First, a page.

Then, there's the perennial gardens. I have a new space around the patio put in last year that will be my next canvas. I can already envision some sedge and native grasses in that spot...

28 October 2013

Steeks! Eek!

In honor of the Halloween holiday, Id like to share my recently completed project, the third in my collection of colorful vests from Medeival Knits. This project required steeking, something that still strikes fear in my heart at the mention.

The finished product. 
This is a shoulder steek, pre- snip. 
This is the inside, post snip. I have folded back the steeks and sewed them to the inside.
Here's the inside of the completed sweater. 

07 September 2013

Adventures in Dyeing

Recently, several of my dyestuff plants came into season.

I did the chokecherry dye a couple of weeks ago. My boys, 3 and 5, did much of the picking.
Dyed Pink

I also picked sunflowers and and wild coreopsis for a deep yellow. In fact, I liked it enough to do two loads, of which the first was brighter than the second.
Now, I'm finished with yarns for Jack and Betsy.


10 August 2013

Outdoor Adventures

From Spring, which starts in Laramie in June, to Fall, which also visits us early, Blake and I spend a lot of time outside on too many projects. We love to garden and landscape, but we also like to try to bring a homespun version of materials to our hobbies through our outdoor projects. I try to grow dyestuffs for my spun yarn and fresh veg for Blake's cooking.

Last summer, Blake and my big project was a garden on the side of our house between our wellhouse and our fence to the backyard. Over the years, we've come up with a good separation of outdoor duties: Blake is team leader on all hardscaping, while I lead the selection of the plants, weeding and management. To close off the space and make it feel secluded in our front yard, Blake built a pergola and we filled in the side next to the wellhouse with current bushes. (Blake was convinced that we killed them last year, but they came back this year with vigor.) Right away, this space became our little tea garden. This morning, Blake observed two hummingbirds enjoying the space too.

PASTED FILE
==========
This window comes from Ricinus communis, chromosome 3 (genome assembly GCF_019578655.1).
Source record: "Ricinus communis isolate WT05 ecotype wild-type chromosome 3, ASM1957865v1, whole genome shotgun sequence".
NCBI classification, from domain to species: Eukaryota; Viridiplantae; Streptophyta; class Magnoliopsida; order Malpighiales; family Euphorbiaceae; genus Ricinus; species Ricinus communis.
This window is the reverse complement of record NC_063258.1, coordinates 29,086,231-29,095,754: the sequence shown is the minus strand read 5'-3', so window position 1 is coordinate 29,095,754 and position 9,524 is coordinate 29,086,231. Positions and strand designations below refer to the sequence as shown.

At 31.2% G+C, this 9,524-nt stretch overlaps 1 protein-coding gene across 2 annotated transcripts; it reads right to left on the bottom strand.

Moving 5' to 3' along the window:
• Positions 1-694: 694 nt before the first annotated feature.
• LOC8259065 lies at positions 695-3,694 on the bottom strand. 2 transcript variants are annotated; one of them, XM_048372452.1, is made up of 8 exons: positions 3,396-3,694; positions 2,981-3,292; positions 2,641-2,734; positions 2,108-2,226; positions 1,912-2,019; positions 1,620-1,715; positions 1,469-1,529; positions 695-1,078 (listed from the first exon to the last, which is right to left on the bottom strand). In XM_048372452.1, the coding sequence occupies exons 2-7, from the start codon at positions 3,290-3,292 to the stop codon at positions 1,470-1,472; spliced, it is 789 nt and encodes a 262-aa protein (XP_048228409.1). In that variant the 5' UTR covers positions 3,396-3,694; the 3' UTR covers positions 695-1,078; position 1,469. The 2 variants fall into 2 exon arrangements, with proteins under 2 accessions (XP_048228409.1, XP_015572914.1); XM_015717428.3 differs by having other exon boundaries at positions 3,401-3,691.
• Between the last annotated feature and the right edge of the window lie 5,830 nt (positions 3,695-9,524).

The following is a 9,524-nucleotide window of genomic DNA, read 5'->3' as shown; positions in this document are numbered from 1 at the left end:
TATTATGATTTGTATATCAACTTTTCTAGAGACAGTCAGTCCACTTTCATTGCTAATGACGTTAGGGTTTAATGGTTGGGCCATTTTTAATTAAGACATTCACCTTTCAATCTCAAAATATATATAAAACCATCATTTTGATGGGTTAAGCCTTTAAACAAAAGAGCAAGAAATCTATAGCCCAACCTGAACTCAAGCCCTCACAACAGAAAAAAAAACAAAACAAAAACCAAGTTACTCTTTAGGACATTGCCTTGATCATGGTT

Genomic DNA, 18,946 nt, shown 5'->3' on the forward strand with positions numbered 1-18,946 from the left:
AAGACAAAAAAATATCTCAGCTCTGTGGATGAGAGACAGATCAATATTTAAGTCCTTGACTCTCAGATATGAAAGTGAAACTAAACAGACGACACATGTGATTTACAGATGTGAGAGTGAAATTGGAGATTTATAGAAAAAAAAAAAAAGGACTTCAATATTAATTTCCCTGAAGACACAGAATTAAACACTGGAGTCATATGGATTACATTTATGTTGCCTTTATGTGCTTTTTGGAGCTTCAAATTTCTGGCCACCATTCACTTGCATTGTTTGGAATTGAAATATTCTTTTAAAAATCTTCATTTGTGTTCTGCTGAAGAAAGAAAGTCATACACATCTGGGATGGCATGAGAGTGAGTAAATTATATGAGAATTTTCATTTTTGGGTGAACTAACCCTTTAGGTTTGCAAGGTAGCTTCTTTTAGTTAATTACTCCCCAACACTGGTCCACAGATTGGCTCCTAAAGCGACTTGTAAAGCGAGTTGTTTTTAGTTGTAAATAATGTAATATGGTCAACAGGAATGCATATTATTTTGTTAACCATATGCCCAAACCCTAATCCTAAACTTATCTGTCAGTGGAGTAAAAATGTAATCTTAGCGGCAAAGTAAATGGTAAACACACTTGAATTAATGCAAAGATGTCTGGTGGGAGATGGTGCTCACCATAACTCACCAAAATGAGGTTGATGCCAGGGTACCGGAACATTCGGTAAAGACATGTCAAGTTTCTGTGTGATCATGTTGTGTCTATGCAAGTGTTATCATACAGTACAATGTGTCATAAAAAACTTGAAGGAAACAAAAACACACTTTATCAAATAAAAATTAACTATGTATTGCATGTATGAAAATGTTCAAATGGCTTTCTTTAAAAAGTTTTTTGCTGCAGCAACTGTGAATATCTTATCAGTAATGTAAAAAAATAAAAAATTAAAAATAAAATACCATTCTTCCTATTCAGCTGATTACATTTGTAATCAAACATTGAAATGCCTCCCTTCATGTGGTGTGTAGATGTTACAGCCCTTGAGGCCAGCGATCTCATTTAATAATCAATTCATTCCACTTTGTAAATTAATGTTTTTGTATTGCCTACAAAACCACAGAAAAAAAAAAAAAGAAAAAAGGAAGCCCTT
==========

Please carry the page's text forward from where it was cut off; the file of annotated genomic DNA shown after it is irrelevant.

The view of our side garden from beneath the pergola.

Our other project last year was establishing our chicken flock. We bought four birds in the spring, two barred rocks and two buff orpingtons, and converted the goat enclosure to a chicken run, complete with cute house from our friend Annie, who had sent her birds to a no-kill farm while she went on sabbatical. Over the summer, Blake added a second larger house to protect them from the wind and cold during our frigid Wyoming winters. 
Inside our chicken run. 

The girls on their afternoon free range.
This year, most of our plants came back, after surviving a very cold winter. I still felt the need to add a few more plants, like lupine and hollyhock from seed and some annuals and new perennials from the garden store.  We also bought some pretty accents and started a fairy garden with the kids. 

Everett pointing to the fairy bridge and mini bicycle. 

Another fairy corner.